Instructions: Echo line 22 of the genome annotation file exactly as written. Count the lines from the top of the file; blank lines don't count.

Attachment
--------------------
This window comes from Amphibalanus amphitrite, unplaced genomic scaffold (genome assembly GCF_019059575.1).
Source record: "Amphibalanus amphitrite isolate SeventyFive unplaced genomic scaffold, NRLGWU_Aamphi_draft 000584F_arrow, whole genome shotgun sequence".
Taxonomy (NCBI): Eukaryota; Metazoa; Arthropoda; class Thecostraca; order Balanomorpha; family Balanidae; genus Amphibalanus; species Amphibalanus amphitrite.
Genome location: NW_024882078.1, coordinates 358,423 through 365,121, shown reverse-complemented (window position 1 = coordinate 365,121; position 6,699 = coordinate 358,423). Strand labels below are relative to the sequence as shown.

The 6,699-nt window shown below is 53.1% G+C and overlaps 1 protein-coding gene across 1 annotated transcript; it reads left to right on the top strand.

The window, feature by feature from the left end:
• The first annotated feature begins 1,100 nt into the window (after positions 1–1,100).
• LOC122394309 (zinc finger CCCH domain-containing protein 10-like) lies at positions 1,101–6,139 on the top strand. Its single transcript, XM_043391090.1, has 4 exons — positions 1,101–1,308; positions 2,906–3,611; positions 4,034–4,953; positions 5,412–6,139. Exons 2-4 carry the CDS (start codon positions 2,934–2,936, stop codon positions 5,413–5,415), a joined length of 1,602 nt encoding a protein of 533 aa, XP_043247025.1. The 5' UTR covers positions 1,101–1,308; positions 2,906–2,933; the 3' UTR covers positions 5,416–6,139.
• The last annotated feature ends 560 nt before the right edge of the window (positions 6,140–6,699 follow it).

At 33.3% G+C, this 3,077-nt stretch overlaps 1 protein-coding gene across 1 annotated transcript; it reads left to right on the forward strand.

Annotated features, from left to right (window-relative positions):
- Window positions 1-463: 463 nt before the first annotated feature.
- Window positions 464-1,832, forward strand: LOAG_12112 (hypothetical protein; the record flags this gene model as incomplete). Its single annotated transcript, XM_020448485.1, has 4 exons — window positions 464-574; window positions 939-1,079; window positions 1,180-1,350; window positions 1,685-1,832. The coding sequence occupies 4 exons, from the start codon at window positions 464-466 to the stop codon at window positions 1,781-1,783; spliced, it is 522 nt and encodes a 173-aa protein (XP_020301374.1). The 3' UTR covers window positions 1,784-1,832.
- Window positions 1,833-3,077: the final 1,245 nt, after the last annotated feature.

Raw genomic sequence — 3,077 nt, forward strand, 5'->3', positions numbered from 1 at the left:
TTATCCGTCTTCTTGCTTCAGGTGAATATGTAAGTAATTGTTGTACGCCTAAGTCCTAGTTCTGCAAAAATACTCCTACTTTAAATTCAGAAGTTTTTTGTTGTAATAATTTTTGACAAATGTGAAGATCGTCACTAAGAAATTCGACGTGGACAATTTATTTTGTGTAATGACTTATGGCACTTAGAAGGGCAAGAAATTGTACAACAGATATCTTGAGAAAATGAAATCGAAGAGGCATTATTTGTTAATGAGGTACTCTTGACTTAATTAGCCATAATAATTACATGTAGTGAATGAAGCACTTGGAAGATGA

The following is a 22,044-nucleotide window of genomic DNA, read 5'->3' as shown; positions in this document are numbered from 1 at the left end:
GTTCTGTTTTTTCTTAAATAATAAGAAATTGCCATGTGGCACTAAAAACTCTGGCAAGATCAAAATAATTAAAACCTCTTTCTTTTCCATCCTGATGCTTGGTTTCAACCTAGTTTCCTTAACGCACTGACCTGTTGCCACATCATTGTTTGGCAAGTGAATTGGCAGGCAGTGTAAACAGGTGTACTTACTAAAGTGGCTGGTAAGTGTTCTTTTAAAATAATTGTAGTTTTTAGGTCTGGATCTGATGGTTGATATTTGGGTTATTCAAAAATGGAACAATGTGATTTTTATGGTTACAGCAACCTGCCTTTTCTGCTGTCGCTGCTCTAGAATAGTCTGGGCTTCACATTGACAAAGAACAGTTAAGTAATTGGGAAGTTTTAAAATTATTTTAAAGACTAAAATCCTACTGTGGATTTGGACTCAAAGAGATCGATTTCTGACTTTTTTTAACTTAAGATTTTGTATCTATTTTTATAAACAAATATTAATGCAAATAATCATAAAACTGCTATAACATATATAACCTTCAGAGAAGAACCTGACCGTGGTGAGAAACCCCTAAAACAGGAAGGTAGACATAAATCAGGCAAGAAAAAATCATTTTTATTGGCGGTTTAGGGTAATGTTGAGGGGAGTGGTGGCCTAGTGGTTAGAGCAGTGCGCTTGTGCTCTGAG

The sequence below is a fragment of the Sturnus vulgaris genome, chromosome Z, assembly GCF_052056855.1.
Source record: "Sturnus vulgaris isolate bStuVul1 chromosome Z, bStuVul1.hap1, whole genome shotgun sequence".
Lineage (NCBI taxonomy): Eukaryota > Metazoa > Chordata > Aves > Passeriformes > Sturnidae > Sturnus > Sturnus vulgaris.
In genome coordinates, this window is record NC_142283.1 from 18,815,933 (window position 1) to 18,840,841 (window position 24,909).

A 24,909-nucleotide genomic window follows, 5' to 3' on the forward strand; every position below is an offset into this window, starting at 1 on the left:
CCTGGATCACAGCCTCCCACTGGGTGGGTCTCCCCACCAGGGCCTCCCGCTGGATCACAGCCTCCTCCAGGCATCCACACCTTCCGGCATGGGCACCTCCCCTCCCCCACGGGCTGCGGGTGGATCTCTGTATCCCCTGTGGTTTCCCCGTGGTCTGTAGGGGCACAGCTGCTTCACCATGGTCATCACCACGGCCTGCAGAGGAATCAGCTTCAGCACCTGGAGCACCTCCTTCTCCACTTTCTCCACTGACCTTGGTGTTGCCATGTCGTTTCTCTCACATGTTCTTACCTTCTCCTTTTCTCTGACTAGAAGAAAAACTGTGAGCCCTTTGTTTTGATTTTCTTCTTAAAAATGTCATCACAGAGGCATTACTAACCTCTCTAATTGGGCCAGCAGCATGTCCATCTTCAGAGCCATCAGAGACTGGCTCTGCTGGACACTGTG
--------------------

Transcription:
In genome coordinates, this window is record NC_142283.1 from 18,815,933 (window position 1) to 18,840,841 (window position 24,909).